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It sure would be nice if Major League Baseball had faith in its actual product

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Baseball is great, but you wouldn’t know it from how the league talks about it

MLB: NLDS-Colorado Rockies at Milwaukee Brewers
Milwaukee Brewers third baseman Mike Moustakas (18) celebrates with Keon Broxton (23) after hitting a walk off RBI single against the Colorado Rockies in the 10th inning in game one of the 2018 NLDS playoff baseball series at Miller Park.
Benny Sieu-USA TODAY Sports

The Milwaukee Brewers are one of the great stories of this 2018 Major League Baseball season. Over last offseason, they traded for Christian Yelich and signed Lorenzo Cain, the cornerstones of an aggressive year where the Brewers actively sought to compete. In July, they traded for Mike Moustakas, shoring up their offense by adding a quality left-handed bat. It worked out. Yelich is the National League MVP frontrunner, Cain is likely to accrue some MVP votes himself, and Moustakas authoritatively cracked the walkoff single that powered the Brewers to victory in the first game of the NLDS against the Colorado Rockies.

There was one teeny tiny problem with such a great game. Nobody saw it. Game one of the NLDS between two teams seeking their first ever World Series title started at...5pm Eastern Time. On a Thursday. For those Rockies fans, that game began at 3pm Mountain Time, and it began at 4pm for those in Central. Game Two started, inexplicably, at 4:15pm Eastern on a Friday.

And it’s not just that series, or even this year. The Los Angeles Dodgers defeated the Atlanta Braves on Monday afternoon in a game that started in Pacific Time at 1:15pm. The Kansas City Royals advanced to the World Series for the first time in 30 years with a win over the Baltimore Orioles in a 2014 ALCS game that started at 3pm Central.

You know what TV shows are on at 3pm on a random-ass Wednesday afternoon in October? Soap operas. Sports shows with third-tier personalities. Science fiction movies that no one cares about or knows exist. Reruns of How It’s Made, but the boring ones about, like, cardboard boxes and bottled water. Not playoff baseball, for Christ’s sake.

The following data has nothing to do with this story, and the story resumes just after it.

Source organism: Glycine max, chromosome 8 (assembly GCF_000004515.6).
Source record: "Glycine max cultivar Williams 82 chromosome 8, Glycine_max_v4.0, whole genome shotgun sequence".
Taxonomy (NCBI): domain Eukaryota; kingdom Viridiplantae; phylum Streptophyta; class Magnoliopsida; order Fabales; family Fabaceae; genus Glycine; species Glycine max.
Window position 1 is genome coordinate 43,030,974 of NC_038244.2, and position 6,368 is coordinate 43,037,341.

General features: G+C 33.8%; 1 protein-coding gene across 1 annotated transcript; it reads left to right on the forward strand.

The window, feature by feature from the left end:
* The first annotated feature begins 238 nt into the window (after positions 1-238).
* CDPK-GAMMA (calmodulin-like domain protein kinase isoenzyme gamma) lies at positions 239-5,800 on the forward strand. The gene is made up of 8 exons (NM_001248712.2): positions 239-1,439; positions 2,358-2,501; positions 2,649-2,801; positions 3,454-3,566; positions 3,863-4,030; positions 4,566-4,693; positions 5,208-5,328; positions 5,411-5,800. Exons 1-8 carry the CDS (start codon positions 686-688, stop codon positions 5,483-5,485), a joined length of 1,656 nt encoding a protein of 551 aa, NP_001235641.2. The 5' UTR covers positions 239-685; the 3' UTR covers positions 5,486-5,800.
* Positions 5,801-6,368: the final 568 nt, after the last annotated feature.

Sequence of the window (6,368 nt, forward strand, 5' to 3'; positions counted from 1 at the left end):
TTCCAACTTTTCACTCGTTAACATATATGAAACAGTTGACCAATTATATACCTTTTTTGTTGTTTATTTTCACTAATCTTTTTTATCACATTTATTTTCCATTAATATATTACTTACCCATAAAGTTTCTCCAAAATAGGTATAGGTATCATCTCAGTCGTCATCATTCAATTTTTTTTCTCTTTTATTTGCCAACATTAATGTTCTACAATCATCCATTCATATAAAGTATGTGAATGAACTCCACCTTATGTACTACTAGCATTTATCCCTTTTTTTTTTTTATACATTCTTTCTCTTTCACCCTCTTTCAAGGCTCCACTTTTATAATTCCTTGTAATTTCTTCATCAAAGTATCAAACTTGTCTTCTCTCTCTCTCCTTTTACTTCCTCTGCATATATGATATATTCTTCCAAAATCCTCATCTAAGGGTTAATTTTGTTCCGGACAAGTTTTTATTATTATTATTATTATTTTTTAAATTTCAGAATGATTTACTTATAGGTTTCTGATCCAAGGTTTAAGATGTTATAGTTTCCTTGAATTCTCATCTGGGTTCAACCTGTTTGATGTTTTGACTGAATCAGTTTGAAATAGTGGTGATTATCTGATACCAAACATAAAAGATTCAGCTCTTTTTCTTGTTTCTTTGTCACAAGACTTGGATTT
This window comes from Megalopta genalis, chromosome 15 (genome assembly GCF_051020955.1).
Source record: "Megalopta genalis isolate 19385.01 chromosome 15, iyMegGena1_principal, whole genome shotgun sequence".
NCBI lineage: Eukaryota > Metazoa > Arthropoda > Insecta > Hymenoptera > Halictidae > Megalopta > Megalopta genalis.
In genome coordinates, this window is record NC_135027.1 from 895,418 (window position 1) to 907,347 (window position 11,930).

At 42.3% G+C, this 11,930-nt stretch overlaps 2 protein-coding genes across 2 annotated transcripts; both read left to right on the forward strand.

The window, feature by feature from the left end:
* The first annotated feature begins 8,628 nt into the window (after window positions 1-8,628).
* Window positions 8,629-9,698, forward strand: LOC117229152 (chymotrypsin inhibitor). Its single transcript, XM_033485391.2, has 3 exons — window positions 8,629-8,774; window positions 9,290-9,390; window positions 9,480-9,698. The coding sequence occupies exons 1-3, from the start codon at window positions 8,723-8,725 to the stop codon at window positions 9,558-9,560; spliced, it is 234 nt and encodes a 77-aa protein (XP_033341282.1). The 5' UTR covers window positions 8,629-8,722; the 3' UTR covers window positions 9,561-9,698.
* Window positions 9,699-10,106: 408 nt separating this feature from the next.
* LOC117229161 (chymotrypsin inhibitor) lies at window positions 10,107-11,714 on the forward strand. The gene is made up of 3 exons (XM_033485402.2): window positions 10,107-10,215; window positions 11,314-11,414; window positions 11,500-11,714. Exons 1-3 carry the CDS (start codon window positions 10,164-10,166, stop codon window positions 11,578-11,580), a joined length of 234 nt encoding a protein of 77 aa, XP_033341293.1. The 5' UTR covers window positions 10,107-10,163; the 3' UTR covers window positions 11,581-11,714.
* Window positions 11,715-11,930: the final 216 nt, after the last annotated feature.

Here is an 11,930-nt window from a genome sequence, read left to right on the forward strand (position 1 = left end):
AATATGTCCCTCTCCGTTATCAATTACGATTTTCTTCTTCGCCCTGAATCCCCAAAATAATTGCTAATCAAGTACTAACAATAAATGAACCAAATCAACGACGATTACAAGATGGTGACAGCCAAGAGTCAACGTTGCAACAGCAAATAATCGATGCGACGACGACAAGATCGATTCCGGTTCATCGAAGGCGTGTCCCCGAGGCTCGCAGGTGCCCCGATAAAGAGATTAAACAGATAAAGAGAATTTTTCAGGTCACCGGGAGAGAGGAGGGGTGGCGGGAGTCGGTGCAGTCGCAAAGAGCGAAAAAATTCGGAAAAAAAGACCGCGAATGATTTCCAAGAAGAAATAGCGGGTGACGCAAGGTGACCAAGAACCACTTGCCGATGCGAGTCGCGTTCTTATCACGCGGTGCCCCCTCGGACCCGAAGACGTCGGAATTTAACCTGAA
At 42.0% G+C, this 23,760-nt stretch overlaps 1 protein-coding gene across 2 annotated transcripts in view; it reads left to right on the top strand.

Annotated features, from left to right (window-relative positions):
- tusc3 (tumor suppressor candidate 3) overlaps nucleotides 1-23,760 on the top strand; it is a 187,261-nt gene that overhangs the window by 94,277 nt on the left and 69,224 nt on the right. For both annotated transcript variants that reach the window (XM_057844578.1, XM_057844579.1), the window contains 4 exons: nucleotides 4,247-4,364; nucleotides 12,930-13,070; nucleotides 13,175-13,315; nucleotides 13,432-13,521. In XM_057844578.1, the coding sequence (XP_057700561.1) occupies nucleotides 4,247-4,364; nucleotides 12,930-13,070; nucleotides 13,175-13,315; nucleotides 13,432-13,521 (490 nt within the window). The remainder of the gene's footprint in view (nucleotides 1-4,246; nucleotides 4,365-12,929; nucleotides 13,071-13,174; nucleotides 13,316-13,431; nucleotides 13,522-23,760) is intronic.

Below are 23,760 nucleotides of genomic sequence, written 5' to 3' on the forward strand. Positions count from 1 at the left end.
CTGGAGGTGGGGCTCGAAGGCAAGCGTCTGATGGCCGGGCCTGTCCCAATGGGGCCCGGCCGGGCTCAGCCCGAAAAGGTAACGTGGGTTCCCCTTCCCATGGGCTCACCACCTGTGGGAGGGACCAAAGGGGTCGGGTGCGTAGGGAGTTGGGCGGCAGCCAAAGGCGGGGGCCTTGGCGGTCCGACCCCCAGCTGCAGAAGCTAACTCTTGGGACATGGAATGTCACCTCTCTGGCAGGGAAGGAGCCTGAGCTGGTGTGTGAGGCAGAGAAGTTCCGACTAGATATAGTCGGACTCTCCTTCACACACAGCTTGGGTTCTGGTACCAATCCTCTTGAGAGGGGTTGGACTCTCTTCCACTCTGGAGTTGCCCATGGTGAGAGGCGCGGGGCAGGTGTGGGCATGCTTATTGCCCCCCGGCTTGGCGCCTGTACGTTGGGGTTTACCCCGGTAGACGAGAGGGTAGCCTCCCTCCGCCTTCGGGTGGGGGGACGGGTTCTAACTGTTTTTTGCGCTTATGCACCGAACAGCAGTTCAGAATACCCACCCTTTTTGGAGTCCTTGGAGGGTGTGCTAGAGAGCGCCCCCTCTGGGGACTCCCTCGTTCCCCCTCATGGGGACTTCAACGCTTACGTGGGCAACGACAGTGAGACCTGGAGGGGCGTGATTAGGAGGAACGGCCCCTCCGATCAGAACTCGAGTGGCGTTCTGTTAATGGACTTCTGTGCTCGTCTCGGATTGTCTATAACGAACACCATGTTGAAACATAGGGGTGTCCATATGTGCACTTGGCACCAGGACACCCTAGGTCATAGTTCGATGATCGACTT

This is a fixable problem. There are ways to make it easier for fans to watch playoff baseball that don’t even have to do with the timing of the game—namely, baseball’s inane blackout rules. And as for game times, well, the league pulls in over $10 billion in revenue a year now. You can insist your games get primetime. If Major League Baseball doesn’t think that October baseball, which is certifiably 100% batshit crazy pretty much all the time, isn’t worthy of primetime, then they don’t have faith in their actual product.

This is unfortunate, but true. Major League Baseball both loves and hates the game, as it loves and hates itself. Players, coaches, pundits, and journalists around the game complain about it constantly. Here are a few problems that MLB has and talks about all the time:

  • The game is too slow, apparently, even though the average MLB game is about the same length as the average NFL game, and the NFL sure isn’t complaining about game length.
  • People love awesome pitching, but there are too many strikeouts in the game today. Pity we don’t see mustache’d oafs lob pitches at 86 MPH to skinny dudes whose best way of getting on base is bunting.
  • Everyone digs the long ball, except there are, in fact, too many home runs going on because too much of a good thing is a bad thing, even when former MLB sluggers aren’t pleading the fifth to Congress.